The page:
The Arab League was criticized when it referred Libya to the United Nations. That move ultimately led to NATO military intervention that helped topple the Gadhafi regime.
Louai Beshara / AFP - Getty Images
Syrians watch President Bashar al-Assad's address on television in a cafe in Damascus on Tuesday.
The current Arab League Secretary General Nabil Elaraby previously told me the Libya decision was a mistake (he was not the Secretary General at the time of that vote) and he did not want it repeated under his leadership.
The Syrian opposition has concluded that the Arab League is divided and weak to take any further actions to stop the bloodshed. But they are divided as well.
The opposition movements both inside and outside of Syria have been criticized for their inability to build a cohesive decision-making opposition body that could allay the fears of regional countries and also meet the immediate demands of the Syrian people in a possible post-Assad Syria.
‘A challenge of biblical proportions’
The larger international community isn’t stepping up to fill the leadership void, either. The international community is reluctant to get involved in Syria as it did in Libya. The regional fallout could be greater following any intervention in Syria than it was for Libya.
Security experts say Syria's military capabilities are far greater than Libya's and that poses a whole host of challenges.
“There are questions as to whether the process could be repeated, for example, in Syria,” said Jeremy Binnie, a senior analyst at IHS Jane’s, the defense and security intelligence provider. “Russia and China have expressed concerns that the U.N. resolution to protect Libyan civilians was loosely interpreted, the allies were up against inferior air defenses and the potential geo-strategic ramifications of the intervention were comparatively limited.”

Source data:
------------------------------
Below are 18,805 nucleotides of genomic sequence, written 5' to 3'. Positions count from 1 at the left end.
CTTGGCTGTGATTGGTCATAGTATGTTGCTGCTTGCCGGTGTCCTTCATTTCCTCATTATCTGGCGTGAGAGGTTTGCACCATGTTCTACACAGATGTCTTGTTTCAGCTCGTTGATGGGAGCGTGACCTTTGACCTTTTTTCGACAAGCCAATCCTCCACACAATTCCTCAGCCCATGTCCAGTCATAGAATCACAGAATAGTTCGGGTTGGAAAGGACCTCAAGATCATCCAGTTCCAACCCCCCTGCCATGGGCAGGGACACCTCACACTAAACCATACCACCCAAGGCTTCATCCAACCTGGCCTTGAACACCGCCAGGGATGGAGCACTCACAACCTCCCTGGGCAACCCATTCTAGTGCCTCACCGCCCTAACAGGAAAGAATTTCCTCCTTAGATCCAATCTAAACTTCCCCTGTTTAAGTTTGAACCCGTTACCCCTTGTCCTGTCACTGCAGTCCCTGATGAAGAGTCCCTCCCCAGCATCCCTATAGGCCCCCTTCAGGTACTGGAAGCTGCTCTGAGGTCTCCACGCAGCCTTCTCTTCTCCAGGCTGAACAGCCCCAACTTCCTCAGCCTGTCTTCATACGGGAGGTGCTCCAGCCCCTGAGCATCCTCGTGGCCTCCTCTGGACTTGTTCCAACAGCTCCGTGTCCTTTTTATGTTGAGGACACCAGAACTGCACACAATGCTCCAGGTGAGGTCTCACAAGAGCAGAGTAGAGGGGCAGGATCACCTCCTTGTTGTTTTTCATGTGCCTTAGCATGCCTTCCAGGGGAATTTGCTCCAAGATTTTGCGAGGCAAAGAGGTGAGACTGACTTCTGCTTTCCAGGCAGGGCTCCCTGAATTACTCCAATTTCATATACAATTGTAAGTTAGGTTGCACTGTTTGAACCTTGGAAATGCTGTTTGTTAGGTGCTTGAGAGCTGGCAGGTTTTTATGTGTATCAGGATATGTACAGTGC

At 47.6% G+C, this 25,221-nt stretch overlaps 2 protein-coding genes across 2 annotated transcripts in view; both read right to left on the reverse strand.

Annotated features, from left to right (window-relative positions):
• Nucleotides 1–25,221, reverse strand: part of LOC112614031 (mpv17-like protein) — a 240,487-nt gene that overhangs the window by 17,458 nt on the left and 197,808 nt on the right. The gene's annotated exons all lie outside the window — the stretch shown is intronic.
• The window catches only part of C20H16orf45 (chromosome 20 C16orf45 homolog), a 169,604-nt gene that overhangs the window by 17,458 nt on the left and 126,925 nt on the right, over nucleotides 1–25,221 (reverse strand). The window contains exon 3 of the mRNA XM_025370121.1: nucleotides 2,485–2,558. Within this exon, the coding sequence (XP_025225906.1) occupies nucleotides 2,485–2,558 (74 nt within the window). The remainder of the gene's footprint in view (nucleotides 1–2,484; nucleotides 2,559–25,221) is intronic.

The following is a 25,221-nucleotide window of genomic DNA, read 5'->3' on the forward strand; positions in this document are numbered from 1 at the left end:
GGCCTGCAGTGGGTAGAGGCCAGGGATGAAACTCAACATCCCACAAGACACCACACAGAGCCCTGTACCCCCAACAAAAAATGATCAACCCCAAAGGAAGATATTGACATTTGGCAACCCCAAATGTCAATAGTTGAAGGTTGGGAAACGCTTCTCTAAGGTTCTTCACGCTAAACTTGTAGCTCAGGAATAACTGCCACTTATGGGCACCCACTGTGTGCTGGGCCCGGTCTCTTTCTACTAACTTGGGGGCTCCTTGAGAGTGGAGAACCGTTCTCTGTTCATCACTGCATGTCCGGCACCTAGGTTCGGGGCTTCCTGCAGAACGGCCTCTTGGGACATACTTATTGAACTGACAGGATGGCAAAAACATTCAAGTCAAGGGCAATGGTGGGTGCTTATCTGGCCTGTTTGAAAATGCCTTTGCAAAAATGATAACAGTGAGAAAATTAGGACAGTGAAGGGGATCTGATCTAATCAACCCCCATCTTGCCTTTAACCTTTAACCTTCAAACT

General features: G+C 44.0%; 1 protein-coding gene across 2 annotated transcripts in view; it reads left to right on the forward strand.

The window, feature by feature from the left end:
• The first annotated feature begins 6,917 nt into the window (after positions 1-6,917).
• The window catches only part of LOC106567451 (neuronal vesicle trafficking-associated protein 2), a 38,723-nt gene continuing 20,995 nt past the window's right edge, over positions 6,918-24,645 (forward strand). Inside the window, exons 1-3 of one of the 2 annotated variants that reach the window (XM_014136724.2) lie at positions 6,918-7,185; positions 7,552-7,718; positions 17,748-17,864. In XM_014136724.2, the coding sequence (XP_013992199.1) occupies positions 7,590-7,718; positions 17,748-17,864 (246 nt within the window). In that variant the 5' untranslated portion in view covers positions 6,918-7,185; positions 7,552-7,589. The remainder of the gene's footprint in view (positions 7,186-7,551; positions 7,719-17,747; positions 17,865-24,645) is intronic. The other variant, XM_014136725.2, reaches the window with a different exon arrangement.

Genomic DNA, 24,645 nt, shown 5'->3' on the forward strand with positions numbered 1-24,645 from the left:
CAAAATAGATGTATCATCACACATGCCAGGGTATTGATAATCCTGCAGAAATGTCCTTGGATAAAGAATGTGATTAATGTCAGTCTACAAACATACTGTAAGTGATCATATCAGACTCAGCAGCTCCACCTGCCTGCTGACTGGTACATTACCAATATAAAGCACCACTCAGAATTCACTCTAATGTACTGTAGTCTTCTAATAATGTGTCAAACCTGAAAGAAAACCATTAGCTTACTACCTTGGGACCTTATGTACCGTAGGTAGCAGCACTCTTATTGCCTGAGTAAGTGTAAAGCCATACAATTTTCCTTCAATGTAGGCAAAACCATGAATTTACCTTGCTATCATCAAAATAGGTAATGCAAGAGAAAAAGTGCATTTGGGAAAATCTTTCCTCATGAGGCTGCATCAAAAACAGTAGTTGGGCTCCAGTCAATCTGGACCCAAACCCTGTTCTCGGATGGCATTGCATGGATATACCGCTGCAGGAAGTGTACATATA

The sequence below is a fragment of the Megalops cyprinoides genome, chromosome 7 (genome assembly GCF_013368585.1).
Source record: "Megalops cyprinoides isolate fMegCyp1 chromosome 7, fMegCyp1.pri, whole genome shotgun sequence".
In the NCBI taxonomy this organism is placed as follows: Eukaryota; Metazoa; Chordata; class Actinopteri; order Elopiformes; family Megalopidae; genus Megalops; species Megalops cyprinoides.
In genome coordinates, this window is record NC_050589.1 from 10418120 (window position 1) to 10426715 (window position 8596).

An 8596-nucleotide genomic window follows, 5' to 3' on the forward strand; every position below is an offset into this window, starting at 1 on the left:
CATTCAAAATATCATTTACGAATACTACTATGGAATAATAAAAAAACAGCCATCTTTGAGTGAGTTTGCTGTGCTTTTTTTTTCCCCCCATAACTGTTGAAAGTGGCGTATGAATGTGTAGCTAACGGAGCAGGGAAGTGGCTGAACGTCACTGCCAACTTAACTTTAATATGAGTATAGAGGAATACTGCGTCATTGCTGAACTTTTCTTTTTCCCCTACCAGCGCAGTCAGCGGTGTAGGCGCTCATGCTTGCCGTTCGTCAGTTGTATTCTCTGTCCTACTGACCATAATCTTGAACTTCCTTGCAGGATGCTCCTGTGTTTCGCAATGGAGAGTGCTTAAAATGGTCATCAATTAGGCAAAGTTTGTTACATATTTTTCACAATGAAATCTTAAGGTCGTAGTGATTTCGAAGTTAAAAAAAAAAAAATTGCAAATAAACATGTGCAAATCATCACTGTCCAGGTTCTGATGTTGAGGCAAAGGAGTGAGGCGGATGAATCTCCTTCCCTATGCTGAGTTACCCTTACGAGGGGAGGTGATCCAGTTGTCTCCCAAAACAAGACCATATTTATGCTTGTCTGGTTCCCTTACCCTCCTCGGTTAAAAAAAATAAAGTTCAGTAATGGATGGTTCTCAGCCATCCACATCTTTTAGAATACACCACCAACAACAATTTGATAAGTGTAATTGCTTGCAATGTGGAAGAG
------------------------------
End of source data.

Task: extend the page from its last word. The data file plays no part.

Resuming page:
Binnie explained how the situation in Syria differs from Libya. “The Syrian regime would be a significantly harder to topple and the fallout potentially far more serious, especially given the country’s arsenal of chemical weapons. Libya’s air defenses were a push over by comparison. Syria would be a challenge of biblical proportions compared with Libya.”
Hanging in the balance
For now, Assad says his government will press ahead with reforms while pushing for wider political participation from opposition groups. The president boldly promised that a new constitution would be put up for referendum later this spring and new elections would be held shortly after, a timetable that analysts say is unlikely to produce genuine reform.
Opposition groups have dismissed these as half-hearted measures and duplicitous. But with a divided opposition, timid Arab neighbors and an international community that lacks consensus on what to do, Assad has found a balance in which he continues to remain in power.
In Bashar Assad's first speech since June he vowed to use an "iron fist" when dealing with "terrorists." NBC's Brian Williams reports.